You’ve got mail! There are few signs of the history of man on the Galápagos Islands, but on Floreana Island there is a post office barrel where whalers and sailors would leave their correspondence to be picked-up and hand delivered by others who happened to be passing in the right direction. The tradition continues and I happened to pick up two postcards that I’ll be able to deliver in Oregon.

Lava cactus and landscape in Fernandina

Visiting the islands, you quickly learn how different each one can appear from the others. Fernandina is the youngest of the islands in the Galapagos. It is home to a large colony of marine iguanas and the endemic lava cactus species.

Walking back to ship in Galapagos.

A hike comes to an end as guests walk back to catch a zodiac to the National Geographic Endeavour. On the two photo-focused weeks I taught on, we spent as much time as we could shooting the islands at sunset and sunrise.

Krista photographing a sea lion in the Galapagos Islands. Photo by Naturalist and Photo Instructor Greg Aranea.

A photo of me photographing a sea lion in the Galápagos Islands. Perhaps I’ll see you in the Galápagos this fall? Photo by Naturalist Greg Aranea.

 

Hong Kong skyline viewed from ship.

Jumping Ships

I’ve spent the majority of my time this year on a ship and I’m about to get onto another.

I recently returned from my assignment with Semester at Sea as photographer for the Spring 2014 Voyage’s communications team. While on board the MV Explorer, we circumnavigated the globe, traveling 23,379 nautical miles west from Ensenada, Mexico, to Southampton, England.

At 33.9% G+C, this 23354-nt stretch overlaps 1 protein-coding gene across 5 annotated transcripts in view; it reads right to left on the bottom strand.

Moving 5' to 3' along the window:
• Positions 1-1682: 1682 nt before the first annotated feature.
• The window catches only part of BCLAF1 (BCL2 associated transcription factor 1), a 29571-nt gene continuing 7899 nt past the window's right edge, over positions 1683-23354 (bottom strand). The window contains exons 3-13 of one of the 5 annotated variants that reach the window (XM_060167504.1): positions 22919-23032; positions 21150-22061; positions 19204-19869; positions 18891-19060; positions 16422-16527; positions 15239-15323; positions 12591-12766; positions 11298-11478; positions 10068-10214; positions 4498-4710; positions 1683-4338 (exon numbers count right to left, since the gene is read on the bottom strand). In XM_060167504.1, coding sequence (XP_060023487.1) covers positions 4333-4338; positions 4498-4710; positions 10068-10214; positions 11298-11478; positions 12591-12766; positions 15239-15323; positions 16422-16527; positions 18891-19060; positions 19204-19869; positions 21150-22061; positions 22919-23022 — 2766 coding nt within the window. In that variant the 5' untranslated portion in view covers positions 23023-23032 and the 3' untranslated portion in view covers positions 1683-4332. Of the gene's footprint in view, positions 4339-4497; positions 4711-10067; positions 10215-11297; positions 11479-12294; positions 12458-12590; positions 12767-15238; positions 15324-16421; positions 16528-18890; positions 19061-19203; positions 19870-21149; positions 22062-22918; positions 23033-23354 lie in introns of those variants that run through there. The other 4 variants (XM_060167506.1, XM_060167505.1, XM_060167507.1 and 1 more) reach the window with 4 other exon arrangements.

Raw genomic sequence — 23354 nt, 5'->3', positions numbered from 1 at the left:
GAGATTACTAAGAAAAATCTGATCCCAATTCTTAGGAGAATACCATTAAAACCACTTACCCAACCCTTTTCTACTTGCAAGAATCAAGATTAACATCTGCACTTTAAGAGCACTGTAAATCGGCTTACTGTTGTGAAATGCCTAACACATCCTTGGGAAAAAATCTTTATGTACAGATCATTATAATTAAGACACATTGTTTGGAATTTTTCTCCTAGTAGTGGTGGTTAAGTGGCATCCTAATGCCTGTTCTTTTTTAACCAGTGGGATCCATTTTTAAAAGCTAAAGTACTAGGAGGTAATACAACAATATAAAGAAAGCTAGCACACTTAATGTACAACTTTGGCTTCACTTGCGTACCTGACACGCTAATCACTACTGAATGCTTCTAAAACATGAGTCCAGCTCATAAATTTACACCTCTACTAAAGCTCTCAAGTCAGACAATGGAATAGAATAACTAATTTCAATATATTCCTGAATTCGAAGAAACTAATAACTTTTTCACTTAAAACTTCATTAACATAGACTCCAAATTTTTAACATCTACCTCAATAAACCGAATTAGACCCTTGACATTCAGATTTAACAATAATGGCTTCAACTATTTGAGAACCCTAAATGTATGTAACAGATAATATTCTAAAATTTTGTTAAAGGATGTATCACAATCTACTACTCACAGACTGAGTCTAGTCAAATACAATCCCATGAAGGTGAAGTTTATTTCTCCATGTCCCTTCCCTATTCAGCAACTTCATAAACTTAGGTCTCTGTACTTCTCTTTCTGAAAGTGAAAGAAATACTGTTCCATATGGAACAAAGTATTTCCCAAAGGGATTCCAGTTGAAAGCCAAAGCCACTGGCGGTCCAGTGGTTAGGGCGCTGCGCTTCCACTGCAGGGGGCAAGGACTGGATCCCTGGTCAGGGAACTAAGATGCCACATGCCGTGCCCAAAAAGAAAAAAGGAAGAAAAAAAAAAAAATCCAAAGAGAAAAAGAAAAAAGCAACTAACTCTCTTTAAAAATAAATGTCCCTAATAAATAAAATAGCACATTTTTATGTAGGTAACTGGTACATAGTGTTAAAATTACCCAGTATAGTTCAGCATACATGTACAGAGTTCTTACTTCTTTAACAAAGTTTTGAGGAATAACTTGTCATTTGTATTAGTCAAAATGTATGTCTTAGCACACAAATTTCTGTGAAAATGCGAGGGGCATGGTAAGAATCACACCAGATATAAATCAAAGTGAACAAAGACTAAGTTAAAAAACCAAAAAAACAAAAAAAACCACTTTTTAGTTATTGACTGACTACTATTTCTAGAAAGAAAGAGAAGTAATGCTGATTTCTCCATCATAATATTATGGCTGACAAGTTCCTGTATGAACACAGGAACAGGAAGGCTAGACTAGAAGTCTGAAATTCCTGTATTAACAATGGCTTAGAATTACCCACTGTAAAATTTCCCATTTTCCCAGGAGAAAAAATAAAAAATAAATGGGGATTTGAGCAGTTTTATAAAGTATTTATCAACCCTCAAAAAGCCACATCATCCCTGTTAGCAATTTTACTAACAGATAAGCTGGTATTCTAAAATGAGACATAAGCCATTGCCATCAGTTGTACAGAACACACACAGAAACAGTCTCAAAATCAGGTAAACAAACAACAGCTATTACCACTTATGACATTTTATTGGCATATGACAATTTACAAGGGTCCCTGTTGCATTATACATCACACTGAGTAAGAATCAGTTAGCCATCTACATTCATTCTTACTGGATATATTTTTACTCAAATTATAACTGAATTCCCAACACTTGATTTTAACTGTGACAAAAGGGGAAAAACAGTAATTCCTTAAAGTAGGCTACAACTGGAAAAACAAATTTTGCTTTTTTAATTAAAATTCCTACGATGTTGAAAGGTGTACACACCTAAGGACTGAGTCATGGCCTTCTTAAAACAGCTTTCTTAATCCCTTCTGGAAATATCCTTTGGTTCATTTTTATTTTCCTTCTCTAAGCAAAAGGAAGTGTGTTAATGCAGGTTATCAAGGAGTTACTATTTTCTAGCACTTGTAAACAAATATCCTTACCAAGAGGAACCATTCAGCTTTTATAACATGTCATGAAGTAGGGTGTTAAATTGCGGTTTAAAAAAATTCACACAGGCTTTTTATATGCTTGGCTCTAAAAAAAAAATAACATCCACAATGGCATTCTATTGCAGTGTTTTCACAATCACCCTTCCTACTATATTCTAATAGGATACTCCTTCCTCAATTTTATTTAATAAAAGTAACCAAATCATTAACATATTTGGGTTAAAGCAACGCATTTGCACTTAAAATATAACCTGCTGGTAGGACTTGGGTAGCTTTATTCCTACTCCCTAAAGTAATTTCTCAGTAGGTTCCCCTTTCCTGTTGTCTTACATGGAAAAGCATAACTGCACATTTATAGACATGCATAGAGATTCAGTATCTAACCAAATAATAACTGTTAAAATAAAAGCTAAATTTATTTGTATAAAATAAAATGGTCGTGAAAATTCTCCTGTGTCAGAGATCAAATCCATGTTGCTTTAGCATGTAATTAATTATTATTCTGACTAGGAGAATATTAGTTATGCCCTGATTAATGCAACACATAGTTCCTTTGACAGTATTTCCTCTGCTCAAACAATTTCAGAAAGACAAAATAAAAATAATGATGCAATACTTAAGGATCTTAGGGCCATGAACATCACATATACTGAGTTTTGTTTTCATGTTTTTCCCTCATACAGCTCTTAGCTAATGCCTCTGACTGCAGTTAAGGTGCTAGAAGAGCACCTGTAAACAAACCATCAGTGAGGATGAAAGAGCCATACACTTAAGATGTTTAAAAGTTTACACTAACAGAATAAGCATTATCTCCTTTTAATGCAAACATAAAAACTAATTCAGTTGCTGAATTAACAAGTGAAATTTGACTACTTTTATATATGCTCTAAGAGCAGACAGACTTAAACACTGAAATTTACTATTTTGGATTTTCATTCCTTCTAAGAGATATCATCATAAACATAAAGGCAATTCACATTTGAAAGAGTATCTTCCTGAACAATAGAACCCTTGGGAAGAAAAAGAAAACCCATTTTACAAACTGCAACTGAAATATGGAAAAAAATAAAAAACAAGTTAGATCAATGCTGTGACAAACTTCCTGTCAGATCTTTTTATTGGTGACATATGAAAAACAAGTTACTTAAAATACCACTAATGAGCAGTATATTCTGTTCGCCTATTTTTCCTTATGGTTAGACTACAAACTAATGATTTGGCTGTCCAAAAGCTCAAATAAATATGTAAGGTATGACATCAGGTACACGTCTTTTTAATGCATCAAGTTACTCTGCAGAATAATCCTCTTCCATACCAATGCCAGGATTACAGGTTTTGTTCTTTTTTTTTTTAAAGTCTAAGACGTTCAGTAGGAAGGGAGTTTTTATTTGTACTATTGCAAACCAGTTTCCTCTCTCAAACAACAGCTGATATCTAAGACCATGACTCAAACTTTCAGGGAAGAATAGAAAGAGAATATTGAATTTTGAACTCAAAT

To see all of my posts for Semester at Sea, click here. And head to my personal travel blog (which is still catching up!) for even more photos and reflections. My personal highlights were exploring Yangon, Myanmar, on a serendipitous day of travel, marveling at life and death along the Ganges River in India, and wandering through the temples of Kyoto, Japan. I was lucky enough to get to tag along with a few classes while in port as well. I received at crash course in South African cinema while visiting the University of Cape Town. And I’m now well-versed in the art of Burmese puppetry and have a better grasp on evolution after visiting the botanic gardens and zoo in Singapore.

And this weekend I’m getting onto another ship, the National Geographic Endeavor, to teach photography for National Geographic and Lindblad in the Galápagos Islands off of Ecuador. Follow along through Lindblad Expeditions’ Instagram feed here.

My subject matter is quickly going to change from globe-trotting college students to slow-moving tortoises and happy sea lions, but before that happens, below is a collection of my favorite photos of student life from the Spring 2014 Semester at Sea voyage. Click on any thumbnail to view larger in gallery mode.

Ephemeral Beauty

A dusk shot of the Jefferson Memorial framed by cherry blossoms.

A dusk shot of the Jefferson Memorial framed by cherry blossoms.

And just like that, they’re gone.